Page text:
"This station just doesn't meet my needs at this time."

Or how about a plumber that comes to fix your icemaker and he comes in and tracks mud on your floor, puts scuff marks on your tile and makes your whole kitchen smell like beer and cigarettes. He fixes the icemaker but instead of paying him you decide that the experience wasn't worth it.

"Your work just isn't suitable for this house."

Or a home builder who agrees to build a family the exact home they are asking for - without a contract. The builder builds it with the right number of rooms and the right number of floors and special custom molding and windows to add a special touch. But when the time comes to actually sign the contract, the family decides that yes, there are five rooms, but they should have been in different places and yes, you added that garage just like we asked, but it should have been a three-car garage instead of a two. Nobody has three car garages! the builder protests. "Ahhhh," the family says, "Our house must set the standard and this house doesn't meet our standards."

Just doesn't work anywhere else.

Do all the work first, spend hours and hours at your computer for nothing in return and still I can't help but do it.

Writers are crazy.

And still there's nothing else I'd rather be.

Saturday, July 22, 2006

Commercial vs. Critical Success

Though I don't have the time or the energy to try to back this up with all sorts of stats and examples, it's the rare film that enjoys both popular and critical success. Take a look at the movies that are nominated for Oscars - many of them turn out to be small,intellectual films made by people who are more interested in saying something than reaching wide audiences. The movies that enjoy huge box-offices and sold-out audiences - well, those aren't the ones that will be hailed by the critics.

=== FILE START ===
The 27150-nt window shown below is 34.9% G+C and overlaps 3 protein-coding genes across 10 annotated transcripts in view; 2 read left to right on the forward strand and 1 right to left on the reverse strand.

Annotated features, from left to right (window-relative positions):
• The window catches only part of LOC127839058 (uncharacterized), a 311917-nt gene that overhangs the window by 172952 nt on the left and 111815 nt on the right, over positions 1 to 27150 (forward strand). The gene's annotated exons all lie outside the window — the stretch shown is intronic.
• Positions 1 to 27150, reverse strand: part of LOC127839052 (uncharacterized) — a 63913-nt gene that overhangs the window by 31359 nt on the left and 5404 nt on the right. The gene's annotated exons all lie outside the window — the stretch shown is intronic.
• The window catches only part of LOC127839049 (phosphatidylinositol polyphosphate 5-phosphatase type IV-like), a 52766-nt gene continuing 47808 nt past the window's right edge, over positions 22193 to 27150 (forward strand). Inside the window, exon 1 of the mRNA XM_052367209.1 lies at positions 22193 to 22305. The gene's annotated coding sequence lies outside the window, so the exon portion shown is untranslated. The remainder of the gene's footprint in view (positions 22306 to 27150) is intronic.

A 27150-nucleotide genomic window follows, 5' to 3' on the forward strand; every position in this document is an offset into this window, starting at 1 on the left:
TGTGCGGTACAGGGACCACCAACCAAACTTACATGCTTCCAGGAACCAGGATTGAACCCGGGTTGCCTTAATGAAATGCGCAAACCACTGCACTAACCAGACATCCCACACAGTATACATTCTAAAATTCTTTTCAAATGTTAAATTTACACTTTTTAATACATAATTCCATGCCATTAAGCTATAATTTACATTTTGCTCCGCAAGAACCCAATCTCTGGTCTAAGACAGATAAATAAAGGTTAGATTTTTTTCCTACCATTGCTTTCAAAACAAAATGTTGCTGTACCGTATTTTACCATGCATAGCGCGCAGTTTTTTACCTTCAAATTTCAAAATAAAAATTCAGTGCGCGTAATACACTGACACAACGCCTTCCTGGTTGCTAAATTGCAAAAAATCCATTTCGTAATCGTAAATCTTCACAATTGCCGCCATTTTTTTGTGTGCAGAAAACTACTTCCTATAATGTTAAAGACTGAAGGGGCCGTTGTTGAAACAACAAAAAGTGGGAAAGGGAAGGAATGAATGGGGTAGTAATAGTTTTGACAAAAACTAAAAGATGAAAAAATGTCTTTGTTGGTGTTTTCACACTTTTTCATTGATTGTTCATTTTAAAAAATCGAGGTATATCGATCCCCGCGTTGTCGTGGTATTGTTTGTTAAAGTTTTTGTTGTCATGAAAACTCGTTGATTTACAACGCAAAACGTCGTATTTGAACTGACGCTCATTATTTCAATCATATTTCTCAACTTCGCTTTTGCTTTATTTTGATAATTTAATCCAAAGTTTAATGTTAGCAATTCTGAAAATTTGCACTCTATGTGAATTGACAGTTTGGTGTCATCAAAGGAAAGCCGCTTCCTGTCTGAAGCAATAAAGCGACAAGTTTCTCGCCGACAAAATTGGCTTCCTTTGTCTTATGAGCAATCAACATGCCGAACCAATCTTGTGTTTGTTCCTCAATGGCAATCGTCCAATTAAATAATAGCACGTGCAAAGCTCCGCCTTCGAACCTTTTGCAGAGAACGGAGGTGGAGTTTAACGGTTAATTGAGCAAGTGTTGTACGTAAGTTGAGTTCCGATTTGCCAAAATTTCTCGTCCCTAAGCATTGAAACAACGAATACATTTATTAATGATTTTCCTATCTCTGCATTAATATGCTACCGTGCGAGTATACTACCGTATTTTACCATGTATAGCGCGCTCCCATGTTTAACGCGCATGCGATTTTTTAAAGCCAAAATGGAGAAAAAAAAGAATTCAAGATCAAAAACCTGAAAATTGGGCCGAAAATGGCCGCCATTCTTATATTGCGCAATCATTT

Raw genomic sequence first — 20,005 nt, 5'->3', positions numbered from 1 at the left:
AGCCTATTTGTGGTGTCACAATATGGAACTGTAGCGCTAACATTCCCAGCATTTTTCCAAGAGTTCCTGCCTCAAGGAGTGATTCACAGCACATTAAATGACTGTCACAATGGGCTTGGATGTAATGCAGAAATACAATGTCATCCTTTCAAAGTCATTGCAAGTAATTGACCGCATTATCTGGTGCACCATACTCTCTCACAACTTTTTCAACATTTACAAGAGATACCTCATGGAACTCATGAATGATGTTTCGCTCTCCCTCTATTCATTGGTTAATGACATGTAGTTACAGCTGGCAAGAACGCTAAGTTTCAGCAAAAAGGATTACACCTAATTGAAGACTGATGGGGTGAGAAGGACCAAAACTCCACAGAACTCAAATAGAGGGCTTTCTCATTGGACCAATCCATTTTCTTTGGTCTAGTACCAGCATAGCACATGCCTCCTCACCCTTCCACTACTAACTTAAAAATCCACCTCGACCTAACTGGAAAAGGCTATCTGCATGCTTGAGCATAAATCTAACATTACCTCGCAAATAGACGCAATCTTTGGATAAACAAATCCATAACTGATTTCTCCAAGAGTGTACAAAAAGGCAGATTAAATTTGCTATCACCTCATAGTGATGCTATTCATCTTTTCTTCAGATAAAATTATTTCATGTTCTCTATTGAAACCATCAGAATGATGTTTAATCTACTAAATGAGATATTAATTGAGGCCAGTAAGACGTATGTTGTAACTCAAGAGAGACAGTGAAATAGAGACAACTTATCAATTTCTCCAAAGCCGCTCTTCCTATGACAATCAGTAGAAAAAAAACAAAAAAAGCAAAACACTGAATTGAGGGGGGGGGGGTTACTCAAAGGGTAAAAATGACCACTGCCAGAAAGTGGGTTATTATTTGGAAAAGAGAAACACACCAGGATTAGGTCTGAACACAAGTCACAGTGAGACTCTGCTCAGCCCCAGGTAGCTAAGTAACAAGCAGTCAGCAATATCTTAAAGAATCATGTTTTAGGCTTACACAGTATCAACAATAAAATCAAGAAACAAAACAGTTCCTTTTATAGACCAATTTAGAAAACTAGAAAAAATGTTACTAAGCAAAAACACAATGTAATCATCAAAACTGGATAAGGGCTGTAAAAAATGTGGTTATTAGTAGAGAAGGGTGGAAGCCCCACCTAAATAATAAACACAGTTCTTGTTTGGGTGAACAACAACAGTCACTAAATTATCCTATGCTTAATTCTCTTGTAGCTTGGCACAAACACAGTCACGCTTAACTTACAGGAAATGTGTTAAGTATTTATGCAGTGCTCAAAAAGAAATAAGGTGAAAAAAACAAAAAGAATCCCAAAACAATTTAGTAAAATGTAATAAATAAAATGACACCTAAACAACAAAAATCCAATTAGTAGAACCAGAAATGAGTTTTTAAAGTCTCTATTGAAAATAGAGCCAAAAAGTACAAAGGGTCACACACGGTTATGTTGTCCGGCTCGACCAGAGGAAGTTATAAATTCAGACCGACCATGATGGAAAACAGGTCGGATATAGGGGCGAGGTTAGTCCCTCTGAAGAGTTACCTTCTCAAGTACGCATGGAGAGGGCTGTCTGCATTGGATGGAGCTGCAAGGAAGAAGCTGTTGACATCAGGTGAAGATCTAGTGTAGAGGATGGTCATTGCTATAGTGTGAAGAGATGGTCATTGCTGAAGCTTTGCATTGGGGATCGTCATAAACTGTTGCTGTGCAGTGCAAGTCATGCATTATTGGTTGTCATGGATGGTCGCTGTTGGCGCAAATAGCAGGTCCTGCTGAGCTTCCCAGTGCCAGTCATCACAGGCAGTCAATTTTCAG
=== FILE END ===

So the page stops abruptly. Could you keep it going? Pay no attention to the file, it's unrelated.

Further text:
There are exceptions of course. But for the most part, it's difficult to have it both ways.

I think novels face a similiar problem. Someone recently wrote an e-mail to one of the dozens of loops I'm on about how she's not interested in being brilliant, she just wants to write entertaining books. And that got me thinking quite a bit. Because it would be very hard to do both.

I have another friend that would likely be considered one of those "brilliant writers". I don't even want that friend to read my books.
Chip MacGregor mentions the word "brilliant" regularly as he writes posts on The Writer's View and mentions names of those he sees as the best of the best. I hear reviews of author's "lilting prose" or "beautifully written characters".

I read novels that make me ache inside I so long to write as well.

I don't have any delusions of grandeur. I know I'm not brilliant - and that I may never be. But that begs the question - whose opinion really matters? I mean, yes, we are supposed to write unto God - for His good pleasure and for His purposes. His opinion is the only one that counts.

At least that's what we say.